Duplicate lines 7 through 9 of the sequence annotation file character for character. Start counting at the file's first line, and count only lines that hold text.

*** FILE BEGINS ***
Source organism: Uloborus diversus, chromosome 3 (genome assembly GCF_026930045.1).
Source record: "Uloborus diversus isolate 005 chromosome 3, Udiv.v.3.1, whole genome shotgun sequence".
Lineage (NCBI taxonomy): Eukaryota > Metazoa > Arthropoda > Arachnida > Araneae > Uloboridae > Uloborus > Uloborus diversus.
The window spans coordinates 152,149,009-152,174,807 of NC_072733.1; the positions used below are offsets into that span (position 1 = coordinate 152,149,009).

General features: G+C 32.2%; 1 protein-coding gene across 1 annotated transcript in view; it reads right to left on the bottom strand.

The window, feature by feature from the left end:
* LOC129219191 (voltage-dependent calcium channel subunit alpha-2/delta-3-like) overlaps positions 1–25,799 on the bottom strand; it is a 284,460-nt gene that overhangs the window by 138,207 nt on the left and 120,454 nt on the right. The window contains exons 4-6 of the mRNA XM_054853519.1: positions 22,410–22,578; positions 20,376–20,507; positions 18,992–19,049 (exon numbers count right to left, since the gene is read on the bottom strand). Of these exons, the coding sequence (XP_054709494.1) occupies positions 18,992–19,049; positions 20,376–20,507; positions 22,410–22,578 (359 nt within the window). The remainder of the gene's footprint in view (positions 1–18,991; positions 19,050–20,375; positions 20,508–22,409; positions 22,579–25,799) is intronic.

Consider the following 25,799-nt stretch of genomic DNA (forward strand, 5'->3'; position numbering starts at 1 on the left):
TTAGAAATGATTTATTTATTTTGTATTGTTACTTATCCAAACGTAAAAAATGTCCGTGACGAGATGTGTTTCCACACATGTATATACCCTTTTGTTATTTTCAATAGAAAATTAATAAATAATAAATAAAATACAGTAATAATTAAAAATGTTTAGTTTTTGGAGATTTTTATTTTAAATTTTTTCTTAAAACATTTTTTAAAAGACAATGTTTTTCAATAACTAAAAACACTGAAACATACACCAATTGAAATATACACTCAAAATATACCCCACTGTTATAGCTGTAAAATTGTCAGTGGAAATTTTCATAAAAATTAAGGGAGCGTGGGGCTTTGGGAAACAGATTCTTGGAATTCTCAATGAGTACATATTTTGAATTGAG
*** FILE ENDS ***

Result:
* LOC129219191 (voltage-dependent calcium channel subunit alpha-2/delta-3-like) overlaps positions 1–25,799 on the bottom strand; it is a 284,460-nt gene that overhangs the window by 138,207 nt on the left and 120,454 nt on the right. The window contains exons 4-6 of the mRNA XM_054853519.1: positions 22,410–22,578; positions 20,376–20,507; positions 18,992–19,049 (exon numbers count right to left, since the gene is read on the bottom strand). Of these exons, the coding sequence (XP_054709494.1) occupies positions 18,992–19,049; positions 20,376–20,507; positions 22,410–22,578 (359 nt within the window). The remainder of the gene's footprint in view (positions 1–18,991; positions 19,050–20,375; positions 20,508–22,409; positions 22,579–25,799) is intronic.

Consider the following 25,799-nt stretch of genomic DNA (forward strand, 5'->3'; position numbering starts at 1 on the left):
TTAGAAATGATTTATTTATTTTGTATTGTTACTTATCCAAACGTAAAAAATGTCCGTGACGAGATGTGTTTCCACACATGTATATACCCTTTTGTTATTTTCAATAGAAAATTAATAAATAATAAATAAAATACAGTAATAATTAAAAATGTTTAGTTTTTGGAGATTTTTATTTTAAATTTTTTCTTAAAACATTTTTTAAAAGACAATGTTTTTCAATAACTAAAAACACTGAAACATACACCAATTGAAATATACACTCAAAATATACCCCACTGTTATAGCTGTAAAATTGTCAGTGGAAATTTTCATAAAAATTAAGGGAGCGTGGGGCTTTGGGAAACAGATTCTTGGAATTCTCAATGAGTACATATTTTGAATTGAG